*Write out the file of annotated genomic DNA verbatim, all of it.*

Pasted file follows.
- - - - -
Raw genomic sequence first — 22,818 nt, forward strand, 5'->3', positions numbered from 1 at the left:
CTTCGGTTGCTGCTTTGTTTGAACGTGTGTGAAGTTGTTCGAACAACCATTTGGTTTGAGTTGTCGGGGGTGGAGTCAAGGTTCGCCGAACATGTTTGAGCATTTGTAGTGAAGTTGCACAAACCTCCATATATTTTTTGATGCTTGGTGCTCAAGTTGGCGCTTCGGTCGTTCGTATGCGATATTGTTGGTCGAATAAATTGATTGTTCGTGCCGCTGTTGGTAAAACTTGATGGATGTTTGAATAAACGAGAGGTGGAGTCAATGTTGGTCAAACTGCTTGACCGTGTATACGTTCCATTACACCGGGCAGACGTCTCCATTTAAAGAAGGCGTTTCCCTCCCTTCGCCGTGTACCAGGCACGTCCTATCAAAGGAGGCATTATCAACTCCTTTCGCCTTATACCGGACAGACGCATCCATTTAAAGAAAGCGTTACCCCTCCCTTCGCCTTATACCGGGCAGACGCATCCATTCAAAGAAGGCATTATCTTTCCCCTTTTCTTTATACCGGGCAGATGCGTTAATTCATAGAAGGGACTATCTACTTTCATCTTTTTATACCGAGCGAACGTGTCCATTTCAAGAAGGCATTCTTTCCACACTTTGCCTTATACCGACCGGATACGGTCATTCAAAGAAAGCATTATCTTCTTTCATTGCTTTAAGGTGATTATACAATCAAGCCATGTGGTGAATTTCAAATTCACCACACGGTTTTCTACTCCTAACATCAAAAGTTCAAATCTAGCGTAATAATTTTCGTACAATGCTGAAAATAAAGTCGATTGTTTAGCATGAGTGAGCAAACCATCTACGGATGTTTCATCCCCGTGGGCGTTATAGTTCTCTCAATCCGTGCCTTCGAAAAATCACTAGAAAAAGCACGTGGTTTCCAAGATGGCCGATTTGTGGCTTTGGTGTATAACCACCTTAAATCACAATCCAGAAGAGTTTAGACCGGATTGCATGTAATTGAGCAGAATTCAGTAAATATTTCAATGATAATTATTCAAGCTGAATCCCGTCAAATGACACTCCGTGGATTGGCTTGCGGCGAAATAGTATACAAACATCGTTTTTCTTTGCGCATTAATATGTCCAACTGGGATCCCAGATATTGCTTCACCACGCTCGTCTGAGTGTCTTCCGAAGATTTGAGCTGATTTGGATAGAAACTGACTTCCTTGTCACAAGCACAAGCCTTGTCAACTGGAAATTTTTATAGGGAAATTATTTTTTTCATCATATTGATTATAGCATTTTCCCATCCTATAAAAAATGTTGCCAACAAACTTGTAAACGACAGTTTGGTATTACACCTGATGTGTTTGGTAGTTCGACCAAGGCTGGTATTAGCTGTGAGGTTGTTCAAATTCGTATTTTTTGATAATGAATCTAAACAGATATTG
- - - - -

Raw genomic sequence first — 22,818 nt, forward strand, 5'->3', positions numbered from 1 at the left:
CTTCGGTTGCTGCTTTGTTTGAACGTGTGTGAAGTTGTTCGAACAACCATTTGGTTTGAGTTGTCGGGGGTGGAGTCAAGGTTCGCCGAACATGTTTGAGCATTTGTAGTGAAGTTGCACAAACCTCCATATATTTTTTGATGCTTGGTGCTCAAGTTGGCGCTTCGGTCGTTCGTATGCGATATTGTTGGTCGAATAAATTGATTGTTCGTGCCGCTGTTGGTAAAACTTGATGGATGTTTGAATAAACGAGAGGTGGAGTCAATGTTGGTCAAACTGCTTGACCGTGTATACGTTCCATTACACCGGGCAGACGTCTCCATTTAAAGAAGGCGTTTCCCTCCCTTCGCCGTGTACCAGGCACGTCCTATCAAAGGAGGCATTATCAACTCCTTTCGCCTTATACCGGACAGACGCATCCATTTAAAGAAAGCGTTACCCCTCCCTTCGCCTTATACCGGGCAGACGCATCCATTCAAAGAAGGCATTATCTTTCCCCTTTTCTTTATACCGGGCAGATGCGTTAATTCATAGAAGGGACTATCTACTTTCATCTTTTTATACCGAGCGAACGTGTCCATTTCAAGAAGGCATTCTTTCCACACTTTGCCTTATACCGACCGGATACGGTCATTCAAAGAAAGCATTATCTTCTTTCATTGCTTTAAGGTGATTATACAATCAAGCCATGTGGTGAATTTCAAATTCACCACACGGTTTTCTACTCCTAACATCAAAAGTTCAAATCTAGCGTAATAATTTTCGTACAATGCTGAAAATAAAGTCGATTGTTTAGCATGAGTGAGCAAACCATCTACGGATGTTTCATCCCCGTGGGCGTTATAGTTCTCTCAATCCGTGCCTTCGAAAAATCACTAGAAAAAGCACGTGGTTTCCAAGATGGCCGATTTGTGGCTTTGGTGTATAACCACCTTAAATCACAATCCAGAAGAGTTTAGACCGGATTGCATGTAATTGAGCAGAATTCAGTAAATATTTCAATGATAATTATTCAAGCTGAATCCCGTCAAATGACACTCCGTGGATTGGCTTGCGGCGAAATAGTATACAAACATCGTTTTTCTTTGCGCATTAATATGTCCAACTGGGATCCCAGATATTGCTTCACCACGCTCGTCTGAGTGTCTTCCGAAGATTTGAGCTGATTTGGATAGAAACTGACTTCCTTGTCACAAGCACAAGCCTTGTCAACTGGAAATTTTTATAGGGAAATTATTTTTTTCATCATATTGATTATAGCATTTTCCCATCCTATAAAAAATGTTGCCAACAAACTTGTAAACGACAGTTTGGTATTACACCTGATGTGTTTGGTAGTTCGACCAAGGCTGGTATTAGCTGTGAGGTTGTTCAAATTCGTATTTTTTGATAATGAATCTAAACAGATATTG